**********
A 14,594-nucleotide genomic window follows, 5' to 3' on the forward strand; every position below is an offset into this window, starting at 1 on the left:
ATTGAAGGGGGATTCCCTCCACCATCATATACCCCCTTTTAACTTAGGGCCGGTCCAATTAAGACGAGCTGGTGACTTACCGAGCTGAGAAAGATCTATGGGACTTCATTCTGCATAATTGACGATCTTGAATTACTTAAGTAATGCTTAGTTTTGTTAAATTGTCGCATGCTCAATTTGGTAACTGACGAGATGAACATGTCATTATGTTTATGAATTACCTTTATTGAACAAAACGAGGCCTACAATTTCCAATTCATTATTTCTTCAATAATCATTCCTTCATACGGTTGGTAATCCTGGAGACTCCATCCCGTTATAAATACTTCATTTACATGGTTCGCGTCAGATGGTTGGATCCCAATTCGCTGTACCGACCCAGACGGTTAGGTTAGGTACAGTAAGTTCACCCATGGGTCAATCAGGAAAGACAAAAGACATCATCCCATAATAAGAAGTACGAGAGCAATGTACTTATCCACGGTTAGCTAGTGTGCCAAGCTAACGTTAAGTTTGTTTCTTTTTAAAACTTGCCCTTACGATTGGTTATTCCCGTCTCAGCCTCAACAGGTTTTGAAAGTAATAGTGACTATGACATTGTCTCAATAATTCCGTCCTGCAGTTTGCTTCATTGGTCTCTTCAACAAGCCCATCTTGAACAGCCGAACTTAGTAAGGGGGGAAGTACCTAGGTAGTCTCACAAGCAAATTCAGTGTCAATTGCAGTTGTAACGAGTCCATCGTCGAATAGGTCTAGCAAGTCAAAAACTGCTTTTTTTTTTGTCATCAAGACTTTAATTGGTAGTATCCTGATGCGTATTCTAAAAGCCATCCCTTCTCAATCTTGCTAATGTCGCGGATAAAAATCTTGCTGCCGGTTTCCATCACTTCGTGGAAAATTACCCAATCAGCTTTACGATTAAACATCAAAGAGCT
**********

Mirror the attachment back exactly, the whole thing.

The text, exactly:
A 14,594-nucleotide genomic window follows, 5' to 3' on the forward strand; every position below is an offset into this window, starting at 1 on the left:
ATTGAAGGGGGATTCCCTCCACCATCATATACCCCCTTTTAACTTAGGGCCGGTCCAATTAAGACGAGCTGGTGACTTACCGAGCTGAGAAAGATCTATGGGACTTCATTCTGCATAATTGACGATCTTGAATTACTTAAGTAATGCTTAGTTTTGTTAAATTGTCGCATGCTCAATTTGGTAACTGACGAGATGAACATGTCATTATGTTTATGAATTACCTTTATTGAACAAAACGAGGCCTACAATTTCCAATTCATTATTTCTTCAATAATCATTCCTTCATACGGTTGGTAATCCTGGAGACTCCATCCCGTTATAAATACTTCATTTACATGGTTCGCGTCAGATGGTTGGATCCCAATTCGCTGTACCGACCCAGACGGTTAGGTTAGGTACAGTAAGTTCACCCATGGGTCAATCAGGAAAGACAAAAGACATCATCCCATAATAAGAAGTACGAGAGCAATGTACTTATCCACGGTTAGCTAGTGTGCCAAGCTAACGTTAAGTTTGTTTCTTTTTAAAACTTGCCCTTACGATTGGTTATTCCCGTCTCAGCCTCAACAGGTTTTGAAAGTAATAGTGACTATGACATTGTCTCAATAATTCCGTCCTGCAGTTTGCTTCATTGGTCTCTTCAACAAGCCCATCTTGAACAGCCGAACTTAGTAAGGGGGGAAGTACCTAGGTAGTCTCACAAGCAAATTCAGTGTCAATTGCAGTTGTAACGAGTCCATCGTCGAATAGGTCTAGCAAGTCAAAAACTGCTTTTTTTTTTGTCATCAAGACTTTAATTGGTAGTATCCTGATGCGTATTCTAAAAGCCATCCCTTCTCAATCTTGCTAATGTCGCGGATAAAAATCTTGCTGCCGGTTTCCATCACTTCGTGGAAAATTACCCAATCAGCTTTACGATTAAACATCAAAGAGCT